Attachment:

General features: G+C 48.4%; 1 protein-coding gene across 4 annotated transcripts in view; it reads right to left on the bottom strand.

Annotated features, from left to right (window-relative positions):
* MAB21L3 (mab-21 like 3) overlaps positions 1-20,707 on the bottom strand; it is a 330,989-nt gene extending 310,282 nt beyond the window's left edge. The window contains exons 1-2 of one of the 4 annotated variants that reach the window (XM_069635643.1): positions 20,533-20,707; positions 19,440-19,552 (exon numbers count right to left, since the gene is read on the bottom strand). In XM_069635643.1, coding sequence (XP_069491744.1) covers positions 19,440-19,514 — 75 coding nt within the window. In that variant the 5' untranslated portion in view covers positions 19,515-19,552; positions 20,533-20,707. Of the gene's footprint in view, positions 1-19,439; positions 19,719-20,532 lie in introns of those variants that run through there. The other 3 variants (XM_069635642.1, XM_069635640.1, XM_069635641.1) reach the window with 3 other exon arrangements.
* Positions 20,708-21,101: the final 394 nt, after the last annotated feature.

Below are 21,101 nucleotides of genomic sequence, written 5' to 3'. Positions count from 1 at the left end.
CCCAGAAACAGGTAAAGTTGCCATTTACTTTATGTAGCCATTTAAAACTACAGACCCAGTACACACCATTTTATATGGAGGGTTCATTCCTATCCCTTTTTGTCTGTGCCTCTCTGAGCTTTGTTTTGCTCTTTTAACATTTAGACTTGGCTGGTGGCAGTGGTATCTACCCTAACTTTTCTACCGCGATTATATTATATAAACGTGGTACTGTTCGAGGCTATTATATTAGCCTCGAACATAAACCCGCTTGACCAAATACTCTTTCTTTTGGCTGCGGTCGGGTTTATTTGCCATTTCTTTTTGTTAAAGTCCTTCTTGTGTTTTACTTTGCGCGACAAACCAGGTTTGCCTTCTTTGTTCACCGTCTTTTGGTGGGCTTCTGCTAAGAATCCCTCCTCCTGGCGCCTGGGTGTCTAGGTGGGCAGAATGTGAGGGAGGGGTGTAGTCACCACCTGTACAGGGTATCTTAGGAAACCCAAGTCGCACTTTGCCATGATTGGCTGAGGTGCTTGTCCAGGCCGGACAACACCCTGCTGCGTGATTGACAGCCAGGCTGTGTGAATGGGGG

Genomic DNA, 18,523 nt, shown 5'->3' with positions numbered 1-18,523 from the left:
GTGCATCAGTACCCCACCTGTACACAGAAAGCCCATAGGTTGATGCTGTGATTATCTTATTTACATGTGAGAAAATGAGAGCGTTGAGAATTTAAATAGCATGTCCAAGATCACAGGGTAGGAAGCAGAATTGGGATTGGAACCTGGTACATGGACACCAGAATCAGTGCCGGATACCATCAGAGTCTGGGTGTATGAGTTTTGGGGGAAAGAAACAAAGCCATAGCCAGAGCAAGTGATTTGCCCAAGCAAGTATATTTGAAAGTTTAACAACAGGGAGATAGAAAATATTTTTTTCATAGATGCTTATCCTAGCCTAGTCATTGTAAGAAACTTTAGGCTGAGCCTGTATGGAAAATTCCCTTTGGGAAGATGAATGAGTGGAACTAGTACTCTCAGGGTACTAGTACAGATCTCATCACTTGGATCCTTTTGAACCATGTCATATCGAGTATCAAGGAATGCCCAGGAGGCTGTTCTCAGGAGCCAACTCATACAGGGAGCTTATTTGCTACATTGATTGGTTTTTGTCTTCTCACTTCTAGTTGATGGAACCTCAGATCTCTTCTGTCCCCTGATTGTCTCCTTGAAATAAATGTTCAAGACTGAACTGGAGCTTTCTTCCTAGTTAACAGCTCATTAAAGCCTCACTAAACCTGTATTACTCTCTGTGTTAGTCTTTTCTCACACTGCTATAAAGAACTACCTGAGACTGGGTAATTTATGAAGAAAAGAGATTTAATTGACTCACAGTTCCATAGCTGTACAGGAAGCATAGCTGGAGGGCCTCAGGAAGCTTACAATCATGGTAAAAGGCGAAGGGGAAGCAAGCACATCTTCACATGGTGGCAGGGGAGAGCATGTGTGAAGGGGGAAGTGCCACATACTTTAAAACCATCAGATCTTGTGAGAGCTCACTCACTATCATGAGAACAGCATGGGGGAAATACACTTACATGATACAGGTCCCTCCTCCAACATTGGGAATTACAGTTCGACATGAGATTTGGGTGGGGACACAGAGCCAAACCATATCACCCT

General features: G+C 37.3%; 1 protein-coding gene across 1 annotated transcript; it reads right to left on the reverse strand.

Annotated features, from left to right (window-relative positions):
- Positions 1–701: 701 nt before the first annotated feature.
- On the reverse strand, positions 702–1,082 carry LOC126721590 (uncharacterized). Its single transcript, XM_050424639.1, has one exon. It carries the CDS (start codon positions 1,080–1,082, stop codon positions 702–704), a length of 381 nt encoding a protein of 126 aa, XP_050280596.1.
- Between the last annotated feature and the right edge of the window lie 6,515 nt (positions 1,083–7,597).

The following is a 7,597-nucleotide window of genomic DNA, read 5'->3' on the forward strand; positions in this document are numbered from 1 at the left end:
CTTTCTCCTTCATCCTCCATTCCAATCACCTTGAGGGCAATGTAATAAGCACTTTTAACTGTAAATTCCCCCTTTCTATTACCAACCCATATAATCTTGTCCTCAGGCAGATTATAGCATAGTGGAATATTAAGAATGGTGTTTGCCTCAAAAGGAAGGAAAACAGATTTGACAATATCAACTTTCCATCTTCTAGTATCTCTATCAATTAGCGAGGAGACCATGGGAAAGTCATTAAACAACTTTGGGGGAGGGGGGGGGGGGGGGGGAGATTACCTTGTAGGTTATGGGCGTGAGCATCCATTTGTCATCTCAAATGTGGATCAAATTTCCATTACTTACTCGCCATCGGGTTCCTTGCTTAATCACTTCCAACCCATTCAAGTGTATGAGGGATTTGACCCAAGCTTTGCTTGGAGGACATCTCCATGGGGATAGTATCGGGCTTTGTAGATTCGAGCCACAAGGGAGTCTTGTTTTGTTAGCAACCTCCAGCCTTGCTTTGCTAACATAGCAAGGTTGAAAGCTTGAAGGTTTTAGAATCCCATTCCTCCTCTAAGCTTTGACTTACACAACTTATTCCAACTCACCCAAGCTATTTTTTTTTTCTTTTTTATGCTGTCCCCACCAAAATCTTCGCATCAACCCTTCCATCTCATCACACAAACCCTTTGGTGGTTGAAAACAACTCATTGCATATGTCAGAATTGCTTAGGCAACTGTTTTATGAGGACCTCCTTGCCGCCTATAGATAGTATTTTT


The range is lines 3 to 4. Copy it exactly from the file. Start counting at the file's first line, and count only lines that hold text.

* MAB21L3 (mab-21 like 3) overlaps positions 1-20,707 on the bottom strand; it is a 330,989-nt gene extending 310,282 nt beyond the window's left edge. The window contains exons 1-2 of one of the 4 annotated variants that reach the window (XM_069635643.1): positions 20,533-20,707; positions 19,440-19,552 (exon numbers count right to left, since the gene is read on the bottom strand). In XM_069635643.1, coding sequence (XP_069491744.1) covers positions 19,440-19,514 — 75 coding nt within the window. In that variant the 5' untranslated portion in view covers positions 19,515-19,552; positions 20,533-20,707. Of the gene's footprint in view, positions 1-19,439; positions 19,719-20,532 lie in introns of those variants that run through there. The other 3 variants (XM_069635642.1, XM_069635640.1, XM_069635641.1) reach the window with 3 other exon arrangements.
* Positions 20,708-21,101: the final 394 nt, after the last annotated feature.